It’s a long-standing holiday tradition. In fact, it’s so long-standing that this year, 2016, marks the tradition’s 30th year. What tradition is that? The annual Gingerbread House Contest and Exhibit at George Washington’s Ferry Farm!
Since we are marking three auspicious decades for this event, we dug into the archives to present a look back here on Lives & Legacies.
The contest began in 1987 and, for many years, took place at Historic Kenmore instead of Ferry Farm. Our records are scant for the contest’s first year but we do know that the 2nd annual contest in 1988 saw middle schoolers Lisa Allen and Erika Paulson win best-in-show, according to a Free Lance-Star clipping in our files. Rev. Ed Boutchyard of Bowling Green’s Zion Full Gospel Church made a church with an ice cream cone steeple!
A Polaroid from the first-ever Gingerbread Contest & Exhibit in 1987.
Three entries from the 1988 contest.
Lisa Allen repeated her best-in-show victory in 1989 with the help of her sister Melanie and friends Theresa Stockdill and Courtney Lucado.
In these early days of the contest, the German Club at James Monroe High School, one of the contest’s longest-running participants, began submitting regular entries and, in 1993, they won their first-ever best-in-show.
A few entries from 1993.
In 1995, the Free Lance-Star (scroll up) profiled Claybourne, Emily, and Meredith Beattie, who, having entered the contest for nearly ten years, had only ever won a single 2nd place ribbon. For this family, the “tradition of assembling and decorating the houses is far more important than winning prizes.” The kids, along with mom and dad, would visit their grandmother out-of-town over Thanksgiving break. They created their gingerbread houses there and then traveled the 300-miles back to Fredericksburg with the houses packed in the back of the car. Clay explained that he entered year after year “because I like doing it with my sisters and my family.”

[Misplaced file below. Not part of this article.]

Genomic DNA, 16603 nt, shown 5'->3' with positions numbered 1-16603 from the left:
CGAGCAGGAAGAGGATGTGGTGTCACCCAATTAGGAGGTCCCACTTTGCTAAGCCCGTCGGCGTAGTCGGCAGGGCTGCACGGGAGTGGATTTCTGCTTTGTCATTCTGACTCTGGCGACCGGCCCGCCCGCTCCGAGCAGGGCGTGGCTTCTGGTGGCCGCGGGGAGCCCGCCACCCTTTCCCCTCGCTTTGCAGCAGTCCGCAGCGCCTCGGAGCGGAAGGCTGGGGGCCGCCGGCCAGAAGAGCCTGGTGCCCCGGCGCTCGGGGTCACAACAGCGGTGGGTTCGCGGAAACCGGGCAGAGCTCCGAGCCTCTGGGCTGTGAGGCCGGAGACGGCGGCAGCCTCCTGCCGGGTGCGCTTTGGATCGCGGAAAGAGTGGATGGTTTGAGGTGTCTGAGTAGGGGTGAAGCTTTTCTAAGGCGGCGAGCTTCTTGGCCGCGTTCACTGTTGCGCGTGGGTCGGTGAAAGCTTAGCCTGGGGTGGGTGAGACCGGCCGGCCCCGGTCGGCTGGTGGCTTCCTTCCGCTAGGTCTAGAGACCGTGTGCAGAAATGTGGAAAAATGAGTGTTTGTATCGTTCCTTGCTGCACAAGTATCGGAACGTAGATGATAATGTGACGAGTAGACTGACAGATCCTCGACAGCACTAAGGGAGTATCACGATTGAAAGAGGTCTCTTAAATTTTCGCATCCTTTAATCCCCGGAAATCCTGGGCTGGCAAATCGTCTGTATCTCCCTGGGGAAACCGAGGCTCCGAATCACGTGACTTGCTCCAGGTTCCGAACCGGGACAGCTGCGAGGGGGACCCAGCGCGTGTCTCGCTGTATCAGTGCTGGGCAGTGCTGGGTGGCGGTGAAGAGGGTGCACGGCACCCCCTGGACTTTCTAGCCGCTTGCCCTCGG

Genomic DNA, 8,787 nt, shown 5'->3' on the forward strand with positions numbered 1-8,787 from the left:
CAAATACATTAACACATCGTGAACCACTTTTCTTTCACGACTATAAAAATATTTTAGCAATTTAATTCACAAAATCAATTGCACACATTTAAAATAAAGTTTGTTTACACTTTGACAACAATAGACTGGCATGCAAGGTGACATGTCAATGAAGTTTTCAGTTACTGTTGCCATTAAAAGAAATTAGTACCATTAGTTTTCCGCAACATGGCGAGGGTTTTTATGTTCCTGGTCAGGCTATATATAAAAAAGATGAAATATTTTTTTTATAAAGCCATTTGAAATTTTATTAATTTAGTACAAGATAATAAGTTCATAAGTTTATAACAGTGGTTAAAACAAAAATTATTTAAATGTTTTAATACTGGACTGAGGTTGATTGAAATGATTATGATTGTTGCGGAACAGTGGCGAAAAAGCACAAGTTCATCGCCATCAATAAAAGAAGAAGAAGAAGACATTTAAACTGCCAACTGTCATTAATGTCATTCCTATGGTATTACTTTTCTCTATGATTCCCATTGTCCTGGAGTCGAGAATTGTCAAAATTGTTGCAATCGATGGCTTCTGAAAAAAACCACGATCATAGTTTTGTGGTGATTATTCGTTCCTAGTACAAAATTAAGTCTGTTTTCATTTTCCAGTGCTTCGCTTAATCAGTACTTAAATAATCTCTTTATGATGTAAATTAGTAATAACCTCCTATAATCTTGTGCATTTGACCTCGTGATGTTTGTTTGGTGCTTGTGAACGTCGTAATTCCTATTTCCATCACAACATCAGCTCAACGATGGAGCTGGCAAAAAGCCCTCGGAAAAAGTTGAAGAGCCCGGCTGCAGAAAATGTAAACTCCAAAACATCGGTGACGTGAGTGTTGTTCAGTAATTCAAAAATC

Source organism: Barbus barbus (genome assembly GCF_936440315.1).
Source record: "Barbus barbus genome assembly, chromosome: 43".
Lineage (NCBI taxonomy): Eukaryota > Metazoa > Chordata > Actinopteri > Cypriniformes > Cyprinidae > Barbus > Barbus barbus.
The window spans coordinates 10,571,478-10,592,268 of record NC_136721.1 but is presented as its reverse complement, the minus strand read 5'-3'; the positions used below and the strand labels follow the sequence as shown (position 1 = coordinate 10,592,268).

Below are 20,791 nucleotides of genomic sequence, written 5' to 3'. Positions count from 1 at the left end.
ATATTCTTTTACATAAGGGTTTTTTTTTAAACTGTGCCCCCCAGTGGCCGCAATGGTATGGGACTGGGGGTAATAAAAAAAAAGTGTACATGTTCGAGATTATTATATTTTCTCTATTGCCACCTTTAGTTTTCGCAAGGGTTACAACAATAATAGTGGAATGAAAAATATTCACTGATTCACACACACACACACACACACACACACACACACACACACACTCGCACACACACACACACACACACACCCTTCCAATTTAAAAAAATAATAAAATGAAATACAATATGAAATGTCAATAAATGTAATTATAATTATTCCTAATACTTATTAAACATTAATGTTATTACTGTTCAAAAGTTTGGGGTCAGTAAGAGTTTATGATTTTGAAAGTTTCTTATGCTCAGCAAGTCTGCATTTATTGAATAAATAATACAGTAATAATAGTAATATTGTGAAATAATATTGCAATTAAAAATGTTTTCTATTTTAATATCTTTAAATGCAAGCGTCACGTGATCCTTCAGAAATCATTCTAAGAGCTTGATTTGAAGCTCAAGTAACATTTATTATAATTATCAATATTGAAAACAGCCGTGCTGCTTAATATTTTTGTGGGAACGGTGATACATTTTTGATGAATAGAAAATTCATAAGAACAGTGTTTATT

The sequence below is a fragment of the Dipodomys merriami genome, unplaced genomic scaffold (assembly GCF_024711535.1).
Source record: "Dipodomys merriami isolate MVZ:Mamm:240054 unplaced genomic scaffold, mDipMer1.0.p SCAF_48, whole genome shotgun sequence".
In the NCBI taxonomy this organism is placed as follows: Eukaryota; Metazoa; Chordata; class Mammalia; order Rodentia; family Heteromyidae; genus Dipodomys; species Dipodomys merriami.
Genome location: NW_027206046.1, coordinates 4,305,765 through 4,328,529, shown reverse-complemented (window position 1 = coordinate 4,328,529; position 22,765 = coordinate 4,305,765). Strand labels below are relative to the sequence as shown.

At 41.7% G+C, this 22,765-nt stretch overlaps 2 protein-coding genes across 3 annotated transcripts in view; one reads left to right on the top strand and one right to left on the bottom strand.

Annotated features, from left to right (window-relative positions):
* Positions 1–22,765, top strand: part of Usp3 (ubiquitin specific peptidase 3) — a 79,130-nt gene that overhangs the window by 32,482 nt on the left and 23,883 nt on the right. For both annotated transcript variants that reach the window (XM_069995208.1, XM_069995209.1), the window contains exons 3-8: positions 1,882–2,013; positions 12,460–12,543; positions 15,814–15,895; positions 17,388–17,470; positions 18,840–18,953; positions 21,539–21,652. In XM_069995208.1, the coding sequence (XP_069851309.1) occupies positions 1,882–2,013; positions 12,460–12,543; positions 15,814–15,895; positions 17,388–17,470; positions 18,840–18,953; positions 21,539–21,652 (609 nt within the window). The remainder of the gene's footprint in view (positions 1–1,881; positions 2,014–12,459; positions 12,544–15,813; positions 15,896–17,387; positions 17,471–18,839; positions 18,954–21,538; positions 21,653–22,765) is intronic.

A gingerbread version of the Fielding Lewis Store from 1997.
In 2000, the contest and exhibit moved from Kenmore across the Rappahannock River to Ferry Farm, where it has been held every year since.
Some entries, including this gingerbread version of Kenmore, from 2001.
There’s still time to enter a gingerbread house in this year’s contest and be a part of the tradition! Gather the family, start baking that gingerbread, and creatively decorate your house together. This year’s theme is “Home for the Holidays.” Entries are being accepted now through Saturday, December 3 at Ferry Farm. Click here for rules and an entry form.
The exhibit will open to the public on Sunday, December 4. Ferry Farm is open Monday – Saturday from 10:00 a.m. – 4:00 p.m. and Sunday from 12:00 p.m. – 4:00 p.m. General admission to Ferry Farm and the exhibit is $8 adults, $4 students, under 6 free. To view the gingerbread exhibit only, the cost is $4 adults, $2 students, under 6 free. For more details about this and other holiday events at Ferry Farm and Kenmore, visit kenmore.org/events.
Manager of Educational Programs